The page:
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Monday, 26 November 2012


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Funny, I have seen the exact same thing used by some men here?


Sorry, I really feel this piece is misguided.
One of the reasons why I like TROM so much is that it has always steered clear of making sexist generalisations (THAT is usually left to the feminists whose activities are charted on these pages).

We need to keep intellectual and ethical coherence. Which means we must carry on arguing for justice and fairness and NOT tarring a whole category of people with the same brush.

More emphasis on the fine work of Skimmington and Jon Kimble please and less of this kind of nonsense.

John Kimble

I don't really agree with much of this. We're not debating women, we're debating gender feminists and all their various allies.

I'm not necessarily against controversial articles, but no sources are provided for any of the points made so it isn't really possible to defend much of what is said even if we wanted to.

Everything in the article also applies to men, white knight defenders of misandry in particular are often just as irrational and emotional as any of their female counterparts.

I really think articles like this damage the site far more than any random nonsense in the comments section.

Anthony Humphreys

I feel I must respond to the previous two comments to clarify the article. Firstly, I don't make any sweeping generalisations about women in the article - if you read what is there rather than what you want to see I refer to a lot/the majority/many women displaying this behaviour. If you are going to comment please read articles more carefully first.

Secondly, just because examples can't be refernced to an academic source doesn't mean they don't exist / happen. I live in the real world (not some academic neverland) which is where the behaviour addressed in the article happens frequently and which I have experienced personally on many occassions.

If we are to gain equality we must level the playing field again and that is what this article strives for. While we allow some women to manipulate us emotionally for their own benefit we will never be strong enough to gain what we desire as men.

John Kimble

Anthony, that last line of the article is quite a sweeping generalisation don't you think? Exactly the sort of statement you'd see about males by some man-hating Guardian writer.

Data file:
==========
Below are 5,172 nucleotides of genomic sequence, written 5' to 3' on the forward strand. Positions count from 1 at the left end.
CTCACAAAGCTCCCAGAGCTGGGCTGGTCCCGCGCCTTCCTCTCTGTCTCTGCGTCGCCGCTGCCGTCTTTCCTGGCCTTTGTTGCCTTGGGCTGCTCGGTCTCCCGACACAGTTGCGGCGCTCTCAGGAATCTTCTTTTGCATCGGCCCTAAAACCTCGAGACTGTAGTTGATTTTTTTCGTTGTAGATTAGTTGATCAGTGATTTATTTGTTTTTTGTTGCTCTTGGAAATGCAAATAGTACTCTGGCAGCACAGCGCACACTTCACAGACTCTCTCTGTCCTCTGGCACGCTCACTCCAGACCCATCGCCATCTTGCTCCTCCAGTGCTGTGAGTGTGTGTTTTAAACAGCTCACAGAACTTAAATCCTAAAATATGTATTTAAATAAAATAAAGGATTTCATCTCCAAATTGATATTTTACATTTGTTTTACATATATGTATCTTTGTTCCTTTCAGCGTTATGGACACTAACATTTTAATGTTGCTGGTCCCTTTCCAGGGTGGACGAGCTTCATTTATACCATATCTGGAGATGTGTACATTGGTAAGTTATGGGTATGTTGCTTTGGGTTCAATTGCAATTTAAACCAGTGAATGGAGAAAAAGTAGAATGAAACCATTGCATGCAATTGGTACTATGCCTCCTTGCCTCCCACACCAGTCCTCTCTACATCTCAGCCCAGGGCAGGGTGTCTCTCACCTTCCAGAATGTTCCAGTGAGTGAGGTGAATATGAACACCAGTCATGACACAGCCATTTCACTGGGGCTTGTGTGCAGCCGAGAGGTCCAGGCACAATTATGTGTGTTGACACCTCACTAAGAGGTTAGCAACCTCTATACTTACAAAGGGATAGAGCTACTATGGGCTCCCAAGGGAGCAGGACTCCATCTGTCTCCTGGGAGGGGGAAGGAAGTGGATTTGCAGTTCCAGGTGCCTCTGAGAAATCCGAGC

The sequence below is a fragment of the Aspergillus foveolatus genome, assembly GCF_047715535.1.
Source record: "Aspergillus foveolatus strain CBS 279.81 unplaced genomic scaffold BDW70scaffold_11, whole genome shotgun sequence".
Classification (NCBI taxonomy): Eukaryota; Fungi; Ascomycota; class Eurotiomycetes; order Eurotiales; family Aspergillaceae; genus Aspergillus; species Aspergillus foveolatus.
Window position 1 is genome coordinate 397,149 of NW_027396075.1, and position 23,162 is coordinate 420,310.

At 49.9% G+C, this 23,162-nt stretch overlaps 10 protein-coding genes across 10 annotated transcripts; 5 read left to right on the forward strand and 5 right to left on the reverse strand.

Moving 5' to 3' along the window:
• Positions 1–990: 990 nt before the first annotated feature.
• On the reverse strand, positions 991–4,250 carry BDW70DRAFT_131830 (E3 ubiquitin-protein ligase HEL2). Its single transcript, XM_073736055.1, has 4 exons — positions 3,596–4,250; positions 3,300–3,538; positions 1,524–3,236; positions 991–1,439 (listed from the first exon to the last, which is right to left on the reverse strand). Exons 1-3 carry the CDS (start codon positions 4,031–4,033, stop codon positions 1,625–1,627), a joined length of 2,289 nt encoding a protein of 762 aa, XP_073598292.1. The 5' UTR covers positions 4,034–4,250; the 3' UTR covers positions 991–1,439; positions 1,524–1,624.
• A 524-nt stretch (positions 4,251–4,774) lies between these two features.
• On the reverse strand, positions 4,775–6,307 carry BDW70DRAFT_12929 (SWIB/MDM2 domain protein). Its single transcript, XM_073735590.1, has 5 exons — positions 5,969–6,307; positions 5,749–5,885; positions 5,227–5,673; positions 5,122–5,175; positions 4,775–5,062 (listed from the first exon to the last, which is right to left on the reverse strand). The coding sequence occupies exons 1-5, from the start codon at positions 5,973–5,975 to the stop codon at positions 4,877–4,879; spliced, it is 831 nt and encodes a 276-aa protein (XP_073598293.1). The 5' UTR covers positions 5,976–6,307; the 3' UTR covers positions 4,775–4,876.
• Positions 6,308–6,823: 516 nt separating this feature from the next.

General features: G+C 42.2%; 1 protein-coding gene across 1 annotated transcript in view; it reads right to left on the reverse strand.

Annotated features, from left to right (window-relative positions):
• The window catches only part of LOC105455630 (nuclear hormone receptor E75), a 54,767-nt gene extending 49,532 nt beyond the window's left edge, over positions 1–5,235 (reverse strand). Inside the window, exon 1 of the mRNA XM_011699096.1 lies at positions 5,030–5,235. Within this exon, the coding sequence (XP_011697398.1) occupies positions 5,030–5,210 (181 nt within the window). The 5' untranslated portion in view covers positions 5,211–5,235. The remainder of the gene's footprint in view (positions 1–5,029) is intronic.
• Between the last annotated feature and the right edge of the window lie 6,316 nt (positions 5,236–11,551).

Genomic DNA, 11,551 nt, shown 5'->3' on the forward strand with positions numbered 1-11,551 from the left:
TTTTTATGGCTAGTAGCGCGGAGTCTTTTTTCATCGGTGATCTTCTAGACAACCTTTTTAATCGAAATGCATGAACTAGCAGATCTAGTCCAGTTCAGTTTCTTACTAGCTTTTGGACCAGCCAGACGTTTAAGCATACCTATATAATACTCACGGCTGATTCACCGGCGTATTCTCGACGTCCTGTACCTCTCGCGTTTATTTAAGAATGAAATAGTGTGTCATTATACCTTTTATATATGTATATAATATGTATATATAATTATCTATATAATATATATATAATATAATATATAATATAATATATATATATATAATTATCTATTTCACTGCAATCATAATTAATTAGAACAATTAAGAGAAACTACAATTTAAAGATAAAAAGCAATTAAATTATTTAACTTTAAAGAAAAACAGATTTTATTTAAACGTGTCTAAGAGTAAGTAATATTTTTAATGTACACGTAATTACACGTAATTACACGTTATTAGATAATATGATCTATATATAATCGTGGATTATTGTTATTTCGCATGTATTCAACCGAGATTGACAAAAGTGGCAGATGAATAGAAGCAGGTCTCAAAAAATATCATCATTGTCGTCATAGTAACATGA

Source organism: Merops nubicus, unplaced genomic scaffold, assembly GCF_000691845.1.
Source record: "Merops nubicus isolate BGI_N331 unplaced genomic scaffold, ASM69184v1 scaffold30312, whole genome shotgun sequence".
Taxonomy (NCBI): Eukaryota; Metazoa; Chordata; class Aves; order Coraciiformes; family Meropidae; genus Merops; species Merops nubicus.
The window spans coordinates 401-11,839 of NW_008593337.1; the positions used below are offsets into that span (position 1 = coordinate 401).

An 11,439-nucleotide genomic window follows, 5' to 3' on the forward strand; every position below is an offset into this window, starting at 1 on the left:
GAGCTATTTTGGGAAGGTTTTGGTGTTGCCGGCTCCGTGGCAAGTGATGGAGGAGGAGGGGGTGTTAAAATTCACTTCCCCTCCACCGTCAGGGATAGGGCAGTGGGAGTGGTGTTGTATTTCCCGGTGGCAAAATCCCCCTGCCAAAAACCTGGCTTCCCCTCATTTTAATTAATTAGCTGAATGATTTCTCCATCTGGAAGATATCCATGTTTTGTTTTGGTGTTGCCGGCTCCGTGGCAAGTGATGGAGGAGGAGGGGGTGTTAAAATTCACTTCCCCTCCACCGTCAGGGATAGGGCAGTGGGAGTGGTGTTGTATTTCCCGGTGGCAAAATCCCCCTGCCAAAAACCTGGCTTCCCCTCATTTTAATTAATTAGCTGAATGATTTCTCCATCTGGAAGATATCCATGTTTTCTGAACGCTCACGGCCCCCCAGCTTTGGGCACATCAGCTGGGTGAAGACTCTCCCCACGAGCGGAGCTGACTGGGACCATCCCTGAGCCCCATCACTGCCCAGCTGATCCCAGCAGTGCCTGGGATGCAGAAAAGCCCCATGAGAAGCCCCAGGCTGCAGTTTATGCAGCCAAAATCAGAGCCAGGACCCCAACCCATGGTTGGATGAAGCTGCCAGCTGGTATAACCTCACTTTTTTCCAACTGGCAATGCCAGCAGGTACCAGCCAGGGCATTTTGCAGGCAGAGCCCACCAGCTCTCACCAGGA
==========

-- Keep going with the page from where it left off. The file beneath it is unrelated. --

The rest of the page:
You don't need to provide sources, but a link to some sort of research or even a real life example in the news would have made for a stronger article.

There's no shame in tweaking an article when people point out a mistake. I've certainly done it before.


Anthony. You will find talking with some of the "men" here like talking to feminists.

You are entering, the Mangina zone.

Paul Parmenter

Interesting article and interesting comments. I too think the article is somewhat out of place on this site, which aims at keeping debate at a higher intellectual level than we see elsewhere - which makes it such a breath of fresh air - and prefers to deal with specifics.

But again, although the article strays onto the dangerous ground of generalisation, I also understand Anthony's point. What he describes chimes very true with me; it is a phenomenon which we see time and again with women in all walks of life. It is remarkable how they can win arguments and make men back down from what they believe or even know to be right, simply by playing the chivalry card - "you have hurt me by your words, so now you have to make reparation to me. And don't do it again."

It is destructive and prevents proper debate. It is one of the reasons why misandry in our society is so stubborn and difficult to challenge or eradicate. So I think it is helpful to be aware of it. We should not shy away from tackling difficult subjects just because they may offend some people. At bottom, the most important question we should be asking of Anthony's article is not "why am I reading this here?" but "is it true?"


Good points Paul. On a policy level one can see the development of Laws and policies built around the emotional offence/affect of an action rather than the action itself. So Stalking is a very recent example. The actions have always been illegal and there have been high profile cases of men or women prosecuting stalkers. The "new" element is the affect of the various actions comprising stalking on the victim. Now in the relatively few pieces of research and statistical analysis done men and women are subjected to the behaviours and actions. However men are less likely to express fear and more likely to take steps to avoid the stalking. Consequently they are much less likely to be considered victims of stalking even though the same actions had been taken against them.
Its rather like deciding its unnecessary to prosecute a burgular if the victims of the burgulary are phlegmatic in their response and get themselves better security for the future.

Anthony Humphreys

thanks for the additional comments on the article as they explain the point I was trying to make better than I did I think and so hopefully can show others where I was coming from with it.

i think its dangerous to handicap what we're trying to achieve by making some methods or issues off limits to debate. while it is noble to try to claim the moral high ground and keep things on a purely intellectual basis this probably won't work on its own to change things. If we did that you can be sure women who are against us (not all women obviously) would be busy using every trick they can while we're being nice & playing fair

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